Plaintiff next argues that because both Akal and SPFPA agreed that she is a legally adequate representative of all bargaining unit members, she is the "legal equivalent of the bargaining unit itself" under Fed. R. Civ. P. 23 and may therefore "proceed directly against Akal without proving a breach of SPFPA's duty of fair representation." As defendant Akal notes, plaintiff provides no legal support whatever for this assertion. It appears that plaintiff is confused as to the difference between the role of a class representative under Fed. R. Civ. P. 23 and the role of a collective bargaining unit as a representative of its members. The two positions are not interchangeable, and plaintiff's status as class representative in no way waives the requirement that she sue the union under § 301. Plaintiff must therefore prove both a breach of SPFPA's duty of fair representation and a breach of the CBA by Akal to prevail on Count I of her complaint.

SPFPA's Duty of Fair Representation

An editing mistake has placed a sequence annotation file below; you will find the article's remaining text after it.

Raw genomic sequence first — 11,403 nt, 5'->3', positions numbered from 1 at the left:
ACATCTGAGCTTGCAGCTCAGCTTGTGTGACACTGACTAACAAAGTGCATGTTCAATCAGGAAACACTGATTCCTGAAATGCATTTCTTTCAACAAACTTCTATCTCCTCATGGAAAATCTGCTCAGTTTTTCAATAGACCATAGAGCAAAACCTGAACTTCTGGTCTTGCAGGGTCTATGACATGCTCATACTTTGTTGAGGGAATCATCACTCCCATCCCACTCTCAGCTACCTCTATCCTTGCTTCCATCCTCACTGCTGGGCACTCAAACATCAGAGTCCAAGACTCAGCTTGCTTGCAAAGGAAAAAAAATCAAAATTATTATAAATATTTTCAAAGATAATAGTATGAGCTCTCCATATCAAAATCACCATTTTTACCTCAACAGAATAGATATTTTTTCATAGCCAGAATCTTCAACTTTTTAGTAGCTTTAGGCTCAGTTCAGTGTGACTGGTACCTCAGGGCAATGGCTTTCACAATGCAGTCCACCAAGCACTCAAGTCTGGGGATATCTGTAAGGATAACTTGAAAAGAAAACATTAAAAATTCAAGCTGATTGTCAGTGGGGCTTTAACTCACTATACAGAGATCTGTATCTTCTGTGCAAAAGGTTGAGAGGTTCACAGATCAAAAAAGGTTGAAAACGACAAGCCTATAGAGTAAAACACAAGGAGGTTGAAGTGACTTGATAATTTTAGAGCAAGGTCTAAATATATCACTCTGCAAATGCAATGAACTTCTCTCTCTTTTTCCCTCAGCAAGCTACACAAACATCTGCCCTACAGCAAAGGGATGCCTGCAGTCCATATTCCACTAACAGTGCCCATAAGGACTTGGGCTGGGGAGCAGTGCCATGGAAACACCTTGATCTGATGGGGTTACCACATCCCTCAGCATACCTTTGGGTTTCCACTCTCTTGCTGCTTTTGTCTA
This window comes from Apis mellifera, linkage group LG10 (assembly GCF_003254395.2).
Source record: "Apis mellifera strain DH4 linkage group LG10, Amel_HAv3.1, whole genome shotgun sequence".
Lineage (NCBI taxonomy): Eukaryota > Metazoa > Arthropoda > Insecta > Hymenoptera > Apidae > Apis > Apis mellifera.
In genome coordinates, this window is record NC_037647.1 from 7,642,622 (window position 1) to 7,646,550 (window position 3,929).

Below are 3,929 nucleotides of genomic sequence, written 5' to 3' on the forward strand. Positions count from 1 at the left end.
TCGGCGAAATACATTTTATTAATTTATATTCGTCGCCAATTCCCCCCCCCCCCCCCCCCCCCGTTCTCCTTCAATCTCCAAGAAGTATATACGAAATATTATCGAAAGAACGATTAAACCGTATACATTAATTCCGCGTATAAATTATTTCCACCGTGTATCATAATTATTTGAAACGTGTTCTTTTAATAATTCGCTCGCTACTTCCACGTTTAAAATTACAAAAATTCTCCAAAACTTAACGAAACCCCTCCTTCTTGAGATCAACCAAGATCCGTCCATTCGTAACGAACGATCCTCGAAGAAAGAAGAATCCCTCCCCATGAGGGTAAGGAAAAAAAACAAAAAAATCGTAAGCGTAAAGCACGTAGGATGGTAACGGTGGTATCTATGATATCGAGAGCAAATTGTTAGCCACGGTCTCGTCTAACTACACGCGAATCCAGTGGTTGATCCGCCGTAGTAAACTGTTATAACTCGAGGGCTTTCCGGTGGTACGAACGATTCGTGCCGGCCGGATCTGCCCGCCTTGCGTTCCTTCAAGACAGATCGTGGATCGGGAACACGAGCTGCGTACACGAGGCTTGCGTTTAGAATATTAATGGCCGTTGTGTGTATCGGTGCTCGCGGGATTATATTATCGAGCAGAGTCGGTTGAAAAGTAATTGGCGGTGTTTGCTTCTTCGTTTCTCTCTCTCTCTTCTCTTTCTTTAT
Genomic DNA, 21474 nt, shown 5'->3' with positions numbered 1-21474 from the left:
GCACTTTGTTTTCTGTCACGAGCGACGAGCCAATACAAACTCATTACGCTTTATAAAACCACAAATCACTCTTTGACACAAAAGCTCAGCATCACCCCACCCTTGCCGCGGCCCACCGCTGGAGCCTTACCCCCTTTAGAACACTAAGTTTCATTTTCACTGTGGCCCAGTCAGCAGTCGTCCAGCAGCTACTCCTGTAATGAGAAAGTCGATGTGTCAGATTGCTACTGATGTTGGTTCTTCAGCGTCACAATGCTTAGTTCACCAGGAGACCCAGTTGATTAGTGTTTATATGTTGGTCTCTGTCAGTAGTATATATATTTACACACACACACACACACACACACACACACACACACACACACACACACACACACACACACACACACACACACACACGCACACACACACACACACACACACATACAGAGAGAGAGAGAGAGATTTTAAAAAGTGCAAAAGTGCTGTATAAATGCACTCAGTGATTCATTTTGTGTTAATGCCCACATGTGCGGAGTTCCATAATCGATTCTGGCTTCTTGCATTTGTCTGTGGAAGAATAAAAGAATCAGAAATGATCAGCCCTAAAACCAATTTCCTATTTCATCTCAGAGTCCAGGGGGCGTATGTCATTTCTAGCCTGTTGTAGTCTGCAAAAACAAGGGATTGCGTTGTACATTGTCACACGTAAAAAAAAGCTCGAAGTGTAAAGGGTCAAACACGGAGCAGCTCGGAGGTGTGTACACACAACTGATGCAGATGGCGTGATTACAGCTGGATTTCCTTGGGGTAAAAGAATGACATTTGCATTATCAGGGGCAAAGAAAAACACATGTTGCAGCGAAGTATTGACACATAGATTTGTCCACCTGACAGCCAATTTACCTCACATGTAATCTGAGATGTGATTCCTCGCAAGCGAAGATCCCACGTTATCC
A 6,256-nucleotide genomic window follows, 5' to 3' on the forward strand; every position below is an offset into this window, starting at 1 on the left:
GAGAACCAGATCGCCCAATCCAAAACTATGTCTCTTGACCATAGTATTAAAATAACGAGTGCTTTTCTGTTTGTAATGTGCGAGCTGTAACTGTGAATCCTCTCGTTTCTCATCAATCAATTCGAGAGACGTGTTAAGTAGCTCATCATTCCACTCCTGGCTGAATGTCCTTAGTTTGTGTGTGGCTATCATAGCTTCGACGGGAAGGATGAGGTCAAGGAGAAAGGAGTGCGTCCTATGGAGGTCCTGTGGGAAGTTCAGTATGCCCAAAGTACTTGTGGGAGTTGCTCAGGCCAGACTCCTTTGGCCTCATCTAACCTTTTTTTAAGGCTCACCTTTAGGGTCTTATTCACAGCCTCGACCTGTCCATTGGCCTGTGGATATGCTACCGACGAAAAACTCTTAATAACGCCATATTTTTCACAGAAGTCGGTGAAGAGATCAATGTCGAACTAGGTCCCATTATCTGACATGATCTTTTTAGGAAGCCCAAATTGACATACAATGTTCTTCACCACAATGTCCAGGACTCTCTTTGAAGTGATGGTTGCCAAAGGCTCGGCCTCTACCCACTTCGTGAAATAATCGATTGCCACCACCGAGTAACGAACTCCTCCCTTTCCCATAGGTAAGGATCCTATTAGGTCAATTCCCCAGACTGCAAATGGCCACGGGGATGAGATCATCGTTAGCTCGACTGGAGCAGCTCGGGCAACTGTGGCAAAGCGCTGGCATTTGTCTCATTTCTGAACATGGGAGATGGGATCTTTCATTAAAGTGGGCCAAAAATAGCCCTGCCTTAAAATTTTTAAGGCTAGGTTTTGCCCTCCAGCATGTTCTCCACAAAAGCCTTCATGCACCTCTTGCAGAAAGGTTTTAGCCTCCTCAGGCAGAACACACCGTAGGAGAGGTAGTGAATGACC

To establish that defendant SPFPA breached its duty of fair representation, plaintiff must demonstrate that its actions were arbitrary, discriminatory, or taken in bad faith. Air Line Pilots Ass'n v. O'Neill, 499 U.S. 65, 67 (1991). A union's actions are arbitrary only if "the union's behavior is so far outside a wide range of reasonableness as to be irrational." Id. The standard is extremely deferential; plaintiff's burden is "not just to establish that [her] position is as plausible as the union's, but to show that the union's position could eventually be deemed not even colorable." Trnka v. Local 688, UAW, 30 F.3d 60, 61 (7th Cir. 1994). To establish that SPFPA's actions were discriminatory or taken in bad faith, plaintiff must establish both subjective hostility toward her as an individual or a member of a disfavored group and evidence that that hostility negatively impacted the union's representation. Souter v. Int'l Union, UAW, 993 F.2d 595, 598 (7th Cir. 1993).